New study: 60 percent of Muslims in the US report religious discrimination in the past year



Muslims living in the United States have often found themselves at the center of national debate. But their voices are seldom heard.

A new study from the Institute for Social Policy and Understanding, a social science research institute, finally offers the public an accurate depiction of Muslim life in Trump's America.

The study, released on Tuesday, found that a total of 60% of Muslims living in the U.S. have experienced some form of religious discrimination in 2016. The study also found that Muslim women (68%) are more likely than Muslim men (55%) to report religious discrimination in the last year. In addition, the report found Muslims are more than twice as likely as Jewish, Catholics and Protestants to be stopped at the U.S. border for additional screening.

New study: 60% of Muslim in the US report religious discrimination in the past year
A total of 60% of Muslims said they experienced some form of religious discrimination.
Source: ISPU

ISPU's study also found that Muslims expressed fear that the result of the 2016 presidential elections emboldened white extremists: About 38% of Muslims expressed fear over their family's and own personal safety from white supremacist groups.

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Backlash faced by Muslims in US
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Backlash faced by Muslims in US
Egyptian-American community activist Rana Abdelhamid (L) demonstrates a move during a self-defense workshop designed for Muslim women in Washington, DC, March 4, 2016 in this handout photo provided by Rawan Elbaba. Picture taken March 4, 2016. REUTERS/Rawan Elbaba/Handout via Reuters ATTENTION EDITORS - FOR EDITORIAL USE ONLY. NOT FOR SALE FOR MARKETING OR ADVERTISING CAMPAIGNS. THIS PICTURE WAS PROVIDED BY A THIRD PARTY. REUTERS IS UNABLE TO INDEPENDENTLY VERIFY THE AUTHENTICITY, CONTENT, LOCATION OR DATE OF THIS IMAGE. THIS PICTURE IS DISTRIBUTED EXACTLY AS RECEIVED BY REUTERS, AS A SERVICE TO CLIENTS
Young Muslims protest U.S. Republican presidential candidate Donald Trump before being escorted out during a campaign rally in the Kansas Republican Caucus at the Century II Convention and Entertainment Center in Wichita, Kansas March 5, 2016. REUTERS/Dave Kaup TPX IMAGES OF THE DAY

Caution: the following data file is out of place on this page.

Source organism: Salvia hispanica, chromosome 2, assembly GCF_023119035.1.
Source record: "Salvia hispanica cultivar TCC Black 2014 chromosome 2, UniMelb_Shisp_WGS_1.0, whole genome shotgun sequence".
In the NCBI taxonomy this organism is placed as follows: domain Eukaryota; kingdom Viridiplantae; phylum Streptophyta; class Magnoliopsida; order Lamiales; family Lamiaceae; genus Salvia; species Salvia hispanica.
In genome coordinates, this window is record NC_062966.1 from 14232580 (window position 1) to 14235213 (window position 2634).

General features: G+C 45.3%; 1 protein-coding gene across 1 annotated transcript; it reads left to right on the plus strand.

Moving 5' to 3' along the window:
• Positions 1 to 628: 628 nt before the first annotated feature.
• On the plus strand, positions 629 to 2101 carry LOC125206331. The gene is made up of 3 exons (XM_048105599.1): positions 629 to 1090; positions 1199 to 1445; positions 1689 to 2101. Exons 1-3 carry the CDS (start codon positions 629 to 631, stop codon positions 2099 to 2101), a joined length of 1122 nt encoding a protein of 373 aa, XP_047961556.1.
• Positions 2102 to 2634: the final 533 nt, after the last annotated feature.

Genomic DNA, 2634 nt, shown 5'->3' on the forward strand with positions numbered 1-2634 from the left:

A Muslim man prays while people shout slogans against U.S. Republican presidential candidate Donald Trump outside of his office in Manhattan, New York, December 20, 2015. REUTERS/Eduardo Munoz TPX IMAGES OF THE DAY
Janice Tufte of Seattle, a Muslim, participates in a pro-refugee protest organized by Americans for Refugees and Immigrants in Seattle, Washington November 28, 2015. REUTERS/Jason Redmond
NEW YORK, UNITED STATES - MARCH 09: A poster, reads 'Muslims! They invented coffee, the toothbrush, and algebra... Oh wait, sorry about the algebra. That's a year of class you'll never get back', is being displayed at a subway station under 77th Street, New York, NY, USA on March 09, 2016. Varied posters giving right information about Muslims and inform people against Islamophobia, prepared by Muslim comedians Negin Farsad and Dean Obeidallah, are being displayed at 144 subway stations of subway system in New York City within a project with 20,000 US Dollars cost. (Photo by Selcuk Acar/Anadolu Agency/Getty Images)
BROOKLYN, NEW YORK CITY, NEW YORK, UNITED STATES - 2016/01/18: Bay Ridge residents march along Ft Hamilton Parkway in support of the Muslim community. Hundreds of Brooklyn residents gathered in Bay Ridge at the site of an alleged bias attack for a march entitled 'Muslims Our Neighbors' in support of Bay Ridge's Islamic community. (Photo by Andy Katz/Pacific Press/LightRocket via Getty Images)
MIDTOWN MANHATTAN, NEW YORK, UNITED STATES - 2015/12/20: Several hundred demonstrators rallied outside of Trump Tower at East 56th Street and Fifth Avenue in Manhattan to condemn Republican Presidential candidate Donald Trump's position on immigration rights; after rallying for nearly two hours, demonstrators marched to Herald Square. (Photo by Albin Lohr-Jones/Pacific Press/LightRocket via Getty Images)
A group of Muslims pray before a rally in front of Trump Tower December 20, 2015 in New York. Republican presidential hopeful Donald Trump proposed a call for a ban on Muslims entering the United States. AFP PHOTO/KENA BETANCUR / AFP / KENA BETANCUR (Photo credit should read KENA BETANCUR/AFP/Getty Images)
WASHINGTON, DC - DECEMBER 10, 2015: Fire and hazmat crews arrive on the scene to investigate a suspicious letter delivered to the Council on American-Islamic Relations (CAIR) on December 10, 2015 in Washington, D.C. CAIR is the largest non-profit Muslim civil rights and advocacy organization in the United States, with offices two blocks from the U.S. Capitol building. (Photo by Allison Shelley/Getty Images)